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10

I'd use awk, but not store the whole content of L.txt in memory and do unnecessary hash look ups ;-). list=L.txt file=F.txt LIST="$list" awk ' function nextline() { if ((getline n < list) <=0) exit } BEGIN{ list = ENVIRON["LIST"] nextline() } NR == n { print nextline() }' < "$file"


8

grep -n | sort | sed | cut ( export LC_ALL=C grep -n '' | sort -t: -nmk1,1 ./L - | sed /:/d\;n | cut -sd: -f2- ) <./F That should work pretty quickly (some timed tests are included below) with input of any size. Some notes on how: export LC_ALL=C Because the point of the following operation is to get the entire file of ./F stacked ...


8

I'd use awk: awk 'NR==FNR {a[$1]; next}; FNR in a' L.txt F.txt Update: I've done performance measures; it seems this version scales even better with very large data sets (as is the case with the stated requirements), since the comparison is very fast and overcompensates the effort necessary to build up the hash table.


7

With C omitting meaningful error messages: #include <stdio.h> #include <stdlib.h> int main (int argc, char *argv[]) { FILE *L; FILE *F; unsigned int to_print; unsigned int current = 0; char *line = NULL; size_t len = 0; if ((L = fopen(argv[1], "r")) == NULL) { return 1; } else if ((F = fopen(argv[2], ...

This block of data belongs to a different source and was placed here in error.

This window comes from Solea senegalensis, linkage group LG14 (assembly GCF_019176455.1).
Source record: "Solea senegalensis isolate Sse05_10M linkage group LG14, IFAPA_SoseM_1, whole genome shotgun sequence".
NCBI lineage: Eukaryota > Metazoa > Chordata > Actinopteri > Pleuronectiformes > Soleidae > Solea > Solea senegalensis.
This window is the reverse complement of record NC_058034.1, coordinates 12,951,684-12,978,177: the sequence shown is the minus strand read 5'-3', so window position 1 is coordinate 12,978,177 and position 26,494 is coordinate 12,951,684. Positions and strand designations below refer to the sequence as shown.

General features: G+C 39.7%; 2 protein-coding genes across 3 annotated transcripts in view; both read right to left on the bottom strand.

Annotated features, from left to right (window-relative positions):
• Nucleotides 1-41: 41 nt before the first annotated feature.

3

I wrote a simple Perl script to do that: Usage: script.pl inputfile_f inputfile_f #!/usr/bin/env perl $number_arguments = $#ARGV + 1; if ($number_arguments != 2) { die "Usage: script.pl inputfile_f inputfile_l\n"; } open($f, '<', $ARGV[0]) or die "$ARGV[0]: Not found\n"; open($l, '<', $ARGV[1]) or die "$ARGV[1]: Not found\n"; ...


3

Just for completeness: we can merge the excellent awk script in the answer by St├ęphane Chazelas, and the perl script in the answer by kos but without keeping the entire list in memory, in the hope that perl might be faster than awk. (I've changed the order of args to match the original question). #!/usr/bin/env perl use strict; die "Usage: $0 l f\n" if ...


2

You can use the usual awk de-duplicating technique, on the first field only (fields are separated by spaces): awk '!count[$1]++'


1

This perl solution is faster than the other awk or perl solutions by 20% or so, but oviously not as fast as the solution in C. perl -e ' open L, shift or die $!; open F, shift or die $!; exit if ! ($n = <L>); while (1) { $_ = <F>; next if $. != $n; print; exit if ! ($n = <L>); } ' -- L F



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